Mathematics is one of the hardest subjects to teach in basic education – not because of its content, but because of the challenge of making it meaningful to students. As a subject that is synonymous with numbers or formulas written on the board or in a textbook, students don't have much opportunity to connect them to their everyday realities. This is the reason why, as math teachers, it is important to demonstrate that Math is not an abstract field to be scared of, but rather a fascinating subject that is useful and can be applied to various aspects of daily life!

Because the value of Math goes beyond just reading and solving problems within the classroom, here are a few tips that you should have in mind so that you and your students can both learn from the experience of connecting it to the real world:

• Instead of using textbook-based problems that are disconnected with the students' experience, tickle their mind with real life problems that require useful skills outside the classroom. For example, you can make them financially-savvy by asking them to compute profit from a bakery sale nearby or having them project their savings for the week or the month using a calculator and their allowance.

• It is great if you can incorporate fun into your lessons by employing activities that break the typical and boring routine of lecture and answer. One good idea is to integrate your lesson with other subjects, such as connecting the day's weather with computing temperature conversions. If you want to add a little twist, make it a fun game and add a time-limit to make the students think fast while enjoying themselves.

• The sky is the limit when choosing which aspects of reality you want your students to explore using numbers and formulas! Sometimes, it need not be something that everyone is familiar with. Give them possible scenarios such as the following: as a salesman of a reputable cargo container sales company with a client shipping toys worldwide, compute how many toys can fit into a ten-feet cargo container and how much your client can save.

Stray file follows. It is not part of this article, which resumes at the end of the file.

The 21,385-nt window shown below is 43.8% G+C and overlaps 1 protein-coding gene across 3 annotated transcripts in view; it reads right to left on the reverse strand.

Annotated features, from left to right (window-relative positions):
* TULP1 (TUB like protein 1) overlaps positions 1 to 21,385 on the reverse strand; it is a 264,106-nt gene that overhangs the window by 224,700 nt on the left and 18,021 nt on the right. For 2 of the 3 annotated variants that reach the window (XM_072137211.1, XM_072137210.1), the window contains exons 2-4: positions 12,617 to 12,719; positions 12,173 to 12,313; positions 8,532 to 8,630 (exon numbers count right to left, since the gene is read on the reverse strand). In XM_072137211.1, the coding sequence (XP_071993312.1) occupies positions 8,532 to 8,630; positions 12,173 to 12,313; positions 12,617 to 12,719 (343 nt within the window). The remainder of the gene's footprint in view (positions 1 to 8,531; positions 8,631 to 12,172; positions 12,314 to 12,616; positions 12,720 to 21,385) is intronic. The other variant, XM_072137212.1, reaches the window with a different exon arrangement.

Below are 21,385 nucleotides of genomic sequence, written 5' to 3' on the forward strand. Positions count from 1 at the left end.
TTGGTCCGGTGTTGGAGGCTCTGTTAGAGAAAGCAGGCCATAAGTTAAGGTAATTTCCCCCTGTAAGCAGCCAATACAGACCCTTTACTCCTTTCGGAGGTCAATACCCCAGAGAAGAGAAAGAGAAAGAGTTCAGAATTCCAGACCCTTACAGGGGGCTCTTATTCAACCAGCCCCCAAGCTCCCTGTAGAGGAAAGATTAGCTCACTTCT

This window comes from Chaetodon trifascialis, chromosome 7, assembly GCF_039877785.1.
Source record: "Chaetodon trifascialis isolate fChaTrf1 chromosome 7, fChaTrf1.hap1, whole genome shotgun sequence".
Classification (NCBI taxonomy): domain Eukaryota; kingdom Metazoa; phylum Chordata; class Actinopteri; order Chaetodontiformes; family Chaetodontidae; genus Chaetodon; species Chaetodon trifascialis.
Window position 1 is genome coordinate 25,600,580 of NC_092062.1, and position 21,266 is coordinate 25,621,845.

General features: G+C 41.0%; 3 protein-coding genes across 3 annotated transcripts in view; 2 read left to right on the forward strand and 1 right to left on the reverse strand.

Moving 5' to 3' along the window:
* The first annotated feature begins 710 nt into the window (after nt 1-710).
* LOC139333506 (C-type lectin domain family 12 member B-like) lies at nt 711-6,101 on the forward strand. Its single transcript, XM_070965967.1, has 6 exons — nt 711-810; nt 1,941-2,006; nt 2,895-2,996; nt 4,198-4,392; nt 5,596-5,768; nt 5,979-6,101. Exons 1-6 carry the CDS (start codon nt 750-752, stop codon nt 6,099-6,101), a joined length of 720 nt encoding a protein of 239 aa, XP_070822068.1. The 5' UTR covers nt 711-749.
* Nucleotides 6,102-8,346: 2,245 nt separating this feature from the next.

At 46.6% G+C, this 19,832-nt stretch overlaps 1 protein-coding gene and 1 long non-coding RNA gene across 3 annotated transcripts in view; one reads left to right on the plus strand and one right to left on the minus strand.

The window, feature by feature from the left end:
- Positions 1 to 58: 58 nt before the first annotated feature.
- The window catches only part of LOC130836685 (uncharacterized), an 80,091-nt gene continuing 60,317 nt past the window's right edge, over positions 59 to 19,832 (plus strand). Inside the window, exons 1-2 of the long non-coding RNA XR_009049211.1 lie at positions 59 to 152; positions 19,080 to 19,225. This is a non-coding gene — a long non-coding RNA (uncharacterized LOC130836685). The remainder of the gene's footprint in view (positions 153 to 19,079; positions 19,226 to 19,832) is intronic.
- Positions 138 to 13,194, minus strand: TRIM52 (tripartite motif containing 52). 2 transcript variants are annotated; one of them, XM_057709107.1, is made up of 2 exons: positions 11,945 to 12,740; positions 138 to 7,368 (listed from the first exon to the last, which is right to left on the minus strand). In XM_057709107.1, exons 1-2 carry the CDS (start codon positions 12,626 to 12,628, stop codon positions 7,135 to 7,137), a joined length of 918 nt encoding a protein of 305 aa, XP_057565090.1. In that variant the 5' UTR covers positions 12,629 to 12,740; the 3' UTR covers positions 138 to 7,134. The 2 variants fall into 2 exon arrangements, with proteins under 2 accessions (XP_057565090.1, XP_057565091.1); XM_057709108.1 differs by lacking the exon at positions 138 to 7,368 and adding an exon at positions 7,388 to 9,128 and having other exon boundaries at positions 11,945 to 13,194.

These are just a few tips for aspiring math teachers who want to make a difference in the classroom. It would also help if you and your students utilize the Internet in searching for ideas that will make learning math easier and more pleasurable. To make it even more challenging, visit sites such as Cargo Container Sales and try to connect it to your lesson plan in the most coherent way possible.

Connecting to Everyday Life: Enhancing Mathematics in the Classroom

Mathematics is one of the hardest subjects to teach in basic education – not because of its content, but because of the challenge of making it meaningful to students. As a subject that is synonymous with numbers or formulas written on the board or in a textbook, students don't have much opportunity to connect them to their everyday realities. This is the reason why, as math teachers, it is important to demonstrate that Math is not an abstract field to be scared of, but rather a fascinating subject that is useful and can be applied to various aspects of daily life!

Because the value of Math goes beyond just reading and solving problems within the classroom, here are a few tips that you should have in mind so that you and your students can both learn from the experience of connecting it to the real world:

• Instead of using textbook-based problems that are disconnected with the students' experience, tickle their mind with real life problems that require useful skills outside the classroom. For example, you can make them financially-savvy by asking them to compute profit from a bakery sale nearby or having them project their savings for the week or the month using a calculator and their allowance.

• It is great if you can incorporate fun into your lessons by employing activities that break the typical and boring routine of lecture and answer. One good idea is to integrate your lesson with other subjects, such as connecting the day's weather with computing temperature conversions. If you want to add a little twist, make it a fun game and add a time-limit to make the students think fast while enjoying themselves.

• The sky is the limit when choosing which aspects of reality you want your students to explore using numbers and formulas! Sometimes, it need not be something that everyone is familiar with. Give them possible scenarios such as the following: as a salesman of a reputable cargo container sales company with a client shipping toys worldwide, compute how many toys can fit into a ten-feet cargo container and how much your client can save.

These are just a few tips for aspiring math teachers who want to make a difference in the classroom. It would also help if you and your students utilize the Internet in searching for ideas that will make learning math easier and more pleasurable. To make it even more challenging, visit sites such as Cargo Container Sales and try to connect it to your lesson plan in the most coherent way possible.

Connecting to Everyday Life: Enhancing Mathematics in the Classroom